Three foreign aid workers abducted in the troubled Sudanese region of Darfur three days ago have been released. The Medecins Sans Frontieres staff - a French administrator, a Canadian nurse and an Italian doctor - were safely back in the Sudanese capital Khartoum. They were freed on Saturday along with a Sudanese national, having been abducted at gunpoint on Wednesday. "We are incredibly relieved that our colleagues are safe," said Christopher Stokes, a senior MSF official.
BBC News
Hunger in the news
13 March 2009

10 Ideas Changing the World Right Now

Take a moment to consider breakfast, the most important meal of the day. Maybe you grabbed a banana or ate a bowl of granola. Whatever it was, chances are that some — if not all — of your morning meal came from a country you don't live in. Food isolationism is dead. It collapsed in a messy, public heap last year when oil hit $100-plus per bbl. and the world's crush on biofuels pushed food prices to unprecedented highs. [...] As climate change and growing populations put ever more pressure on the earth, state-backed searches for land and food contracts as part of a national food-security strategy strike many as fundamentally new. "We're talking about a whole different logic," says Renée Vellvé, a researcher for Grain, an organization that has been compiling media reports of these deals. Vellvé's group sees a downside. When farmers in food-insecure countries like Laos and Cambodia are scrambling to feed their children, does it make sense to lease out vast tracts to grow rice for foreign governments? "These are not fallow fields," says Paul Risley, a World Food Program spokesman based in Thailand. "These are villages where families have farmed for centuries."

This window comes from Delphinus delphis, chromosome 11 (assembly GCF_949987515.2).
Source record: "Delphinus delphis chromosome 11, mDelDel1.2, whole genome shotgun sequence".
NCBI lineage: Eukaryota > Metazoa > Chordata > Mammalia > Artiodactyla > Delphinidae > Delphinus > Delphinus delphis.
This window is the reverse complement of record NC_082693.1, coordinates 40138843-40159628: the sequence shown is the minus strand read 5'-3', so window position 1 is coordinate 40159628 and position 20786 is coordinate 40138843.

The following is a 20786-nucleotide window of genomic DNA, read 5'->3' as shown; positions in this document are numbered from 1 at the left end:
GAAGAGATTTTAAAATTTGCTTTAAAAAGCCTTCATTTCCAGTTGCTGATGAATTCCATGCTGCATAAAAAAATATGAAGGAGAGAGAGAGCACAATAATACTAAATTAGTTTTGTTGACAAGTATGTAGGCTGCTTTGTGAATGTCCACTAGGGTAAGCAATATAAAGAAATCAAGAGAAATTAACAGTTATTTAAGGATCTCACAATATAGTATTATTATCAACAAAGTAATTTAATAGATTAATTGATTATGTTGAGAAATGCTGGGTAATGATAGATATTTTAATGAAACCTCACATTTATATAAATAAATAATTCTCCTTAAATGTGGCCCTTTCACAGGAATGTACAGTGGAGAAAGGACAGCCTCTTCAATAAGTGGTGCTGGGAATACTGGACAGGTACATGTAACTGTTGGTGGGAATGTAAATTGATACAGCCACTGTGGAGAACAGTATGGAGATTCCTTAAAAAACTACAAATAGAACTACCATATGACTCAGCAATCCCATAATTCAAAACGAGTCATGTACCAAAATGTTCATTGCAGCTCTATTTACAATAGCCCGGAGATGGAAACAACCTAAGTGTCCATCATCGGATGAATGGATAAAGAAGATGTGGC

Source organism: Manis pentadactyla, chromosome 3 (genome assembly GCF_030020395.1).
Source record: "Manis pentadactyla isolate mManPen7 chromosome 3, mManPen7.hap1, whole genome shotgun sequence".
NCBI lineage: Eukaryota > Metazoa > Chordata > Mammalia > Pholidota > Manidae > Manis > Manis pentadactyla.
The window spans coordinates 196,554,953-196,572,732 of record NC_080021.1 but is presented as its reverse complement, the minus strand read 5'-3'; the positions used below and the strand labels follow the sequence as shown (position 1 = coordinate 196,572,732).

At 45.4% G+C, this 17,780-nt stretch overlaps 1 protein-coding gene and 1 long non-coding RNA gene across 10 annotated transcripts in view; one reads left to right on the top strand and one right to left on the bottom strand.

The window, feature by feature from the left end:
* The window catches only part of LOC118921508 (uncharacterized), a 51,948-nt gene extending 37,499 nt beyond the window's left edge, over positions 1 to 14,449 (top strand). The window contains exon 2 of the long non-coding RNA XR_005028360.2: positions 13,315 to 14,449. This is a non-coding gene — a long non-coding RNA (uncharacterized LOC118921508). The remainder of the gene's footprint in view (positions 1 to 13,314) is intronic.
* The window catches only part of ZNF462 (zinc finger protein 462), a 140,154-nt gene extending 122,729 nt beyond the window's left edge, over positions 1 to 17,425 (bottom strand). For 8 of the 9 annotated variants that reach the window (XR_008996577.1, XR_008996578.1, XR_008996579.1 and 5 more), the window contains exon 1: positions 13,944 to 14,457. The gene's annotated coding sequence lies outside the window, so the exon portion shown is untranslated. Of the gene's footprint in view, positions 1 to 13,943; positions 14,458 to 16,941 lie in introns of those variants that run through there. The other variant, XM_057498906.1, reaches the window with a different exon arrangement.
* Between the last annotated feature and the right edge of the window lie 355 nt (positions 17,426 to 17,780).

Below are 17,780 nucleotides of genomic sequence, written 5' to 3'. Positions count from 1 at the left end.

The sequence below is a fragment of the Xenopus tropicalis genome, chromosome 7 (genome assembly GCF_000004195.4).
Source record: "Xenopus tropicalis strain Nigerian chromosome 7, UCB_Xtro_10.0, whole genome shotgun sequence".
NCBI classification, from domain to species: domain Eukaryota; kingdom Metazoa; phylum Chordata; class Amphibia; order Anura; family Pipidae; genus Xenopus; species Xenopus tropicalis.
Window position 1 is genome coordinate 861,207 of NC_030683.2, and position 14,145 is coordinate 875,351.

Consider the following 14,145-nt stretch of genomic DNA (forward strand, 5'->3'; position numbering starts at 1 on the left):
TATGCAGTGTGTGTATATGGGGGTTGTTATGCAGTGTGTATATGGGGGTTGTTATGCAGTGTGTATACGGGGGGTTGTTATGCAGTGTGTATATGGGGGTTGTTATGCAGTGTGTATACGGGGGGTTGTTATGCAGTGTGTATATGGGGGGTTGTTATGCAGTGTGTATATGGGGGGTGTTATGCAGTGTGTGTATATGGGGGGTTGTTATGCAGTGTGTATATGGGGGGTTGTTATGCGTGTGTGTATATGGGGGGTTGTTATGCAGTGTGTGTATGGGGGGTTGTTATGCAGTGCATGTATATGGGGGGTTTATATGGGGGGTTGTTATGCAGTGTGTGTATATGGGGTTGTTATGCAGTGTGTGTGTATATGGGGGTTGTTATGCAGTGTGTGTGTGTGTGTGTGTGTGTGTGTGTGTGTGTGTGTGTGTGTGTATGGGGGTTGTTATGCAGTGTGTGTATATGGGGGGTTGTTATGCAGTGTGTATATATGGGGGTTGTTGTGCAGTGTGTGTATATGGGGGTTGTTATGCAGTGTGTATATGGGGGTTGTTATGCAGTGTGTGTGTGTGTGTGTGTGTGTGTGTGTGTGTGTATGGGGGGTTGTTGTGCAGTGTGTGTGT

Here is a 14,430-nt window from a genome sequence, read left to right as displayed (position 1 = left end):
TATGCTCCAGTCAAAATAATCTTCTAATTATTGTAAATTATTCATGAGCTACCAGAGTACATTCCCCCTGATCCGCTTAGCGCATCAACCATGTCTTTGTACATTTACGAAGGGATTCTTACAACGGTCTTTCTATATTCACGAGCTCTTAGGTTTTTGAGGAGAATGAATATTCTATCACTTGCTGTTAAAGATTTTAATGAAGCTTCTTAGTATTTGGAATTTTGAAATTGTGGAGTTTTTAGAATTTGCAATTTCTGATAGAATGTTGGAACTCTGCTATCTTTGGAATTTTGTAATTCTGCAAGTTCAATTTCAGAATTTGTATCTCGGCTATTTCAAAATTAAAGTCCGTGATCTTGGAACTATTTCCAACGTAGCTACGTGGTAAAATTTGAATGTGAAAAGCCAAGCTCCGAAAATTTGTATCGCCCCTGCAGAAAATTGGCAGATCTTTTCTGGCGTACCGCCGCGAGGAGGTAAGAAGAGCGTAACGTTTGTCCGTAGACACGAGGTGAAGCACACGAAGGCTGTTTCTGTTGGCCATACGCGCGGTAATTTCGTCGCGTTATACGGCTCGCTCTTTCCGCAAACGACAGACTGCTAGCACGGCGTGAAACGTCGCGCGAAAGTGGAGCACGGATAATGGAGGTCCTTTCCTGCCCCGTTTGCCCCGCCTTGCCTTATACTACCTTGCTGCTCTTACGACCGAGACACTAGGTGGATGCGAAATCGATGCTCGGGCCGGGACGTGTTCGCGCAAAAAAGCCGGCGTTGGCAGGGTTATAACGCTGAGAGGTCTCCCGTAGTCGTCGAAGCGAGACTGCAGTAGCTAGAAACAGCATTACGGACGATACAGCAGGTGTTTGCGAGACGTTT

Time Magazine (Online)
Hunger in the news
13 March 2009

Salt of this earth

[...] Iraq’s agriculture sector – which currently employs about 40 per cent of working Iraqis with jobs – is in serious trouble. Droughts have rendered much formerly lush land salty and useless. Wheat production has dropped by over 50 per cent. According to the Ministry of Agriculture, the country is losing five per cent of its farmable land each year, and 2008 was the first year in modern Iraqi history that the country was a net food importer. Oxfam and the World Food Program have noted nationwide malnutrition problems
The National (UAE)
Hunger in the news
13 March 2009

WFP gives $179 mln to Bangladesh's poorest for food

The United Nations World Food Programme (WFP) [will] provide $179 million over the next nine months to help Bangladesh's poorest people, who have been hard hit by high food prices and natural disasters. Around 259,592 tonnes of food commodities are expected to be procured and distributed among 5 million people in both urban and rural areas who are least able to feed their families, the WFP said in a statement.